So I'm starting to come down from my 1.2 second meeting with Rick Springfield. I'm down enough to remember that there was a concert on Friday night that I enjoyed thoroughly! He puts on such a high energy show, you can't even qualify it by saying, "For a guy who's 60." Nah, for any guy, he puts on a great show, and Friday was no exception!
Since I was sitting in the second row of the balcony, however, my attention was not as focused on Rick as it would have been if I'd been in the second row on the floor. Which means I actually took a few moments to absorb impressions of the folks around me. (Hey, I'm an author, it's what I do.)
The group of women in front of me really caught my attention, not because they were wearing glow in the dark bunny ears (those ladies were sitting to my right) and not because they had a blow up dog dressed as Ron, the dog on the cover of Rick's "Working Class Dog" album. (those ladies had seats on the main floor.) No, what struck me about the women in front of me was the fact that there were two very skinny ladies and one...fluffy girl.
You see this all the time, but especially at concerts. In a group of women, there will be at least one girl who is a bit more...healthy. (I'm that person in my group, so I get to write this without offending anyone.) I've always wondered if the fluffy girl feels like a fifth wheel or anything like that. I know I do sometimes, which is probably why I make up for it by being a bit louder a bit funnier, a bit more jovial.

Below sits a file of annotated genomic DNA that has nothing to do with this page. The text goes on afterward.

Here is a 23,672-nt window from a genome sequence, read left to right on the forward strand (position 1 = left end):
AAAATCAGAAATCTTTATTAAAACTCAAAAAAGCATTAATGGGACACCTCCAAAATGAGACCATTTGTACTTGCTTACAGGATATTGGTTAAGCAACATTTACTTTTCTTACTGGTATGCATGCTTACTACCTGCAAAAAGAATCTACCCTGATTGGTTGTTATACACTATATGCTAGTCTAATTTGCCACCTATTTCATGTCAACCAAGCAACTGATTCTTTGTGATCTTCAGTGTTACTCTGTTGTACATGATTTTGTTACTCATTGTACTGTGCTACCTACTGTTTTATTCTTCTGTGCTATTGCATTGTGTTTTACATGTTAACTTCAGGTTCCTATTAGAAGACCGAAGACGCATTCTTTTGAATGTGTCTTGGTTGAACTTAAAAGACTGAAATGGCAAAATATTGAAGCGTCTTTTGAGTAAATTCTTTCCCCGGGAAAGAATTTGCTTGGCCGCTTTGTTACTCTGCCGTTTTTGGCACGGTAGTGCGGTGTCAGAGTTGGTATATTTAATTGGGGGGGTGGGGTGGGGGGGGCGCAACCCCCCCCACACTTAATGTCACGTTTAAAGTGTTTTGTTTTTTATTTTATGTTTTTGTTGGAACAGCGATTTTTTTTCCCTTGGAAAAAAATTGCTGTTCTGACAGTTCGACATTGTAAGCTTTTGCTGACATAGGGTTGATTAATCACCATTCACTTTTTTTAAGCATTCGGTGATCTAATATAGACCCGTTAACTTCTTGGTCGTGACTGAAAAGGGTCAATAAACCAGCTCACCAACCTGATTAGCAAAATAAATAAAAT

As I watched these three women I realized that I was looking at this all wrong. The fluffy girl isn't the tag along. She's not the one the Barbie dolls have to bring along. She's the anchor! She's the most important person in the group. Again, she's the anchor!
What do I mean? Easy. Sitting in the balcony, Barbie one and Barbie two were slamming plastic cups of white wine at a pace well beyond their weight class. And, since they were precariously perched on spiked heels built for altitude, as they got tipsy, they started wobbling as they leaned on the railing of the balcony. Leaning to the point of nearly falling into the laps of the partiers below.
Fluffy girl to the rescue!
She steadied both those Barbies and kept them from crashing over the railing several times during the concert. She helped them out of their seats after the concert and I'm sure she drove them home and tucked them into their beds.
So, thinking about it, I realized that every group of Barbies needs a fluffy girl to act as an anchor so when the Barbies play too hard, the fluffy girl protects them from harm.
If you are a Barbie, be kind to your Fluffy girl friend. She's the one you'll be leaning on someday. If you are a Fluffy girl, I salute you! You are my sister, and this world needs more of you! (And, by the way, I wrote Dream in Color with the Fluffy girls in mind.)